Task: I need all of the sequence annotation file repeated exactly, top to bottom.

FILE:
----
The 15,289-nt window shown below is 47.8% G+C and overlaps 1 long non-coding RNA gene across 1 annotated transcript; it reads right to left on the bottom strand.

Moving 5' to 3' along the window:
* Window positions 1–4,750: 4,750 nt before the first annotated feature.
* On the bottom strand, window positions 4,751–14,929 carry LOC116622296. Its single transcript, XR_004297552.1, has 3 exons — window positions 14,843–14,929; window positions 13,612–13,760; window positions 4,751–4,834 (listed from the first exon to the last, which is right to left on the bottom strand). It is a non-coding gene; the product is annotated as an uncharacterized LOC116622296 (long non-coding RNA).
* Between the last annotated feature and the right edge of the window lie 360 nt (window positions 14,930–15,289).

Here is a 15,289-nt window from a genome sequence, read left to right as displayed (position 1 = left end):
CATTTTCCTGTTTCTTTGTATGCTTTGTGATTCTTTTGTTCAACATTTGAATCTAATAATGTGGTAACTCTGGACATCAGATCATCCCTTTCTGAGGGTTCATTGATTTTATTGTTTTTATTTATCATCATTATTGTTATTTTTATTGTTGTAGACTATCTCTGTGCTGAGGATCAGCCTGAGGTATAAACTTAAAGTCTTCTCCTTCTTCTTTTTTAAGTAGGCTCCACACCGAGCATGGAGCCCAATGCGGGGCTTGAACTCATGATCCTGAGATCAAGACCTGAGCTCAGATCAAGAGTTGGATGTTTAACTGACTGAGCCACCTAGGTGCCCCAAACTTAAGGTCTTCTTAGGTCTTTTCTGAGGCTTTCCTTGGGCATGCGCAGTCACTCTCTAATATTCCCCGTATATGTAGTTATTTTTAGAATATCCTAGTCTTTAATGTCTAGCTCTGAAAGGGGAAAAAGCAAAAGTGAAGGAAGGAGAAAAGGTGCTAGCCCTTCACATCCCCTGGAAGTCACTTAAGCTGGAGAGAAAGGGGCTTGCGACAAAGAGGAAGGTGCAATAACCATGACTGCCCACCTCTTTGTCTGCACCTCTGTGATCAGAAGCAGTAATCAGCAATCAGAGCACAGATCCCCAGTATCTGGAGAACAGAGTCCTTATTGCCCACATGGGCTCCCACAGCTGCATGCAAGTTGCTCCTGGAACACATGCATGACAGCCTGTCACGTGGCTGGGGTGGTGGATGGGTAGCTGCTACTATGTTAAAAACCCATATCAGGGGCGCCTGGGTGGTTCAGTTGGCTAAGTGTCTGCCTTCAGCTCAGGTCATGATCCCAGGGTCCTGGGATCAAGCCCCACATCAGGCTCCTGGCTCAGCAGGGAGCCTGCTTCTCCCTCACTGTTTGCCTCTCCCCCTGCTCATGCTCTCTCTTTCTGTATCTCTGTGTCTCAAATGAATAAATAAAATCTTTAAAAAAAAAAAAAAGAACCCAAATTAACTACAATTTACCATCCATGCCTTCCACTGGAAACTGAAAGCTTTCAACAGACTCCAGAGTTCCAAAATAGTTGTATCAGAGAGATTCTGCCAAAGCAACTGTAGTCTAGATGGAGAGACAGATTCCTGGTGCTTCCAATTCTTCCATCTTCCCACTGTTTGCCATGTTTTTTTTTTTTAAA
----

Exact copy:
The 15,289-nt window shown below is 47.8% G+C and overlaps 1 long non-coding RNA gene across 1 annotated transcript; it reads right to left on the bottom strand.

Moving 5' to 3' along the window:
* Window positions 1–4,750: 4,750 nt before the first annotated feature.
* On the bottom strand, window positions 4,751–14,929 carry LOC116622296. Its single transcript, XR_004297552.1, has 3 exons — window positions 14,843–14,929; window positions 13,612–13,760; window positions 4,751–4,834 (listed from the first exon to the last, which is right to left on the bottom strand). It is a non-coding gene; the product is annotated as an uncharacterized LOC116622296 (long non-coding RNA).
* Between the last annotated feature and the right edge of the window lie 360 nt (window positions 14,930–15,289).

Here is a 15,289-nt window from a genome sequence, read left to right as displayed (position 1 = left end):
CATTTTCCTGTTTCTTTGTATGCTTTGTGATTCTTTTGTTCAACATTTGAATCTAATAATGTGGTAACTCTGGACATCAGATCATCCCTTTCTGAGGGTTCATTGATTTTATTGTTTTTATTTATCATCATTATTGTTATTTTTATTGTTGTAGACTATCTCTGTGCTGAGGATCAGCCTGAGGTATAAACTTAAAGTCTTCTCCTTCTTCTTTTTTAAGTAGGCTCCACACCGAGCATGGAGCCCAATGCGGGGCTTGAACTCATGATCCTGAGATCAAGACCTGAGCTCAGATCAAGAGTTGGATGTTTAACTGACTGAGCCACCTAGGTGCCCCAAACTTAAGGTCTTCTTAGGTCTTTTCTGAGGCTTTCCTTGGGCATGCGCAGTCACTCTCTAATATTCCCCGTATATGTAGTTATTTTTAGAATATCCTAGTCTTTAATGTCTAGCTCTGAAAGGGGAAAAAGCAAAAGTGAAGGAAGGAGAAAAGGTGCTAGCCCTTCACATCCCCTGGAAGTCACTTAAGCTGGAGAGAAAGGGGCTTGCGACAAAGAGGAAGGTGCAATAACCATGACTGCCCACCTCTTTGTCTGCACCTCTGTGATCAGAAGCAGTAATCAGCAATCAGAGCACAGATCCCCAGTATCTGGAGAACAGAGTCCTTATTGCCCACATGGGCTCCCACAGCTGCATGCAAGTTGCTCCTGGAACACATGCATGACAGCCTGTCACGTGGCTGGGGTGGTGGATGGGTAGCTGCTACTATGTTAAAAACCCATATCAGGGGCGCCTGGGTGGTTCAGTTGGCTAAGTGTCTGCCTTCAGCTCAGGTCATGATCCCAGGGTCCTGGGATCAAGCCCCACATCAGGCTCCTGGCTCAGCAGGGAGCCTGCTTCTCCCTCACTGTTTGCCTCTCCCCCTGCTCATGCTCTCTCTTTCTGTATCTCTGTGTCTCAAATGAATAAATAAAATCTTTAAAAAAAAAAAAAAGAACCCAAATTAACTACAATTTACCATCCATGCCTTCCACTGGAAACTGAAAGCTTTCAACAGACTCCAGAGTTCCAAAATAGTTGTATCAGAGAGATTCTGCCAAAGCAACTGTAGTCTAGATGGAGAGACAGATTCCTGGTGCTTCCAATTCTTCCATCTTCCCACTGTTTGCCATGTTTTTTTTTTTTAAA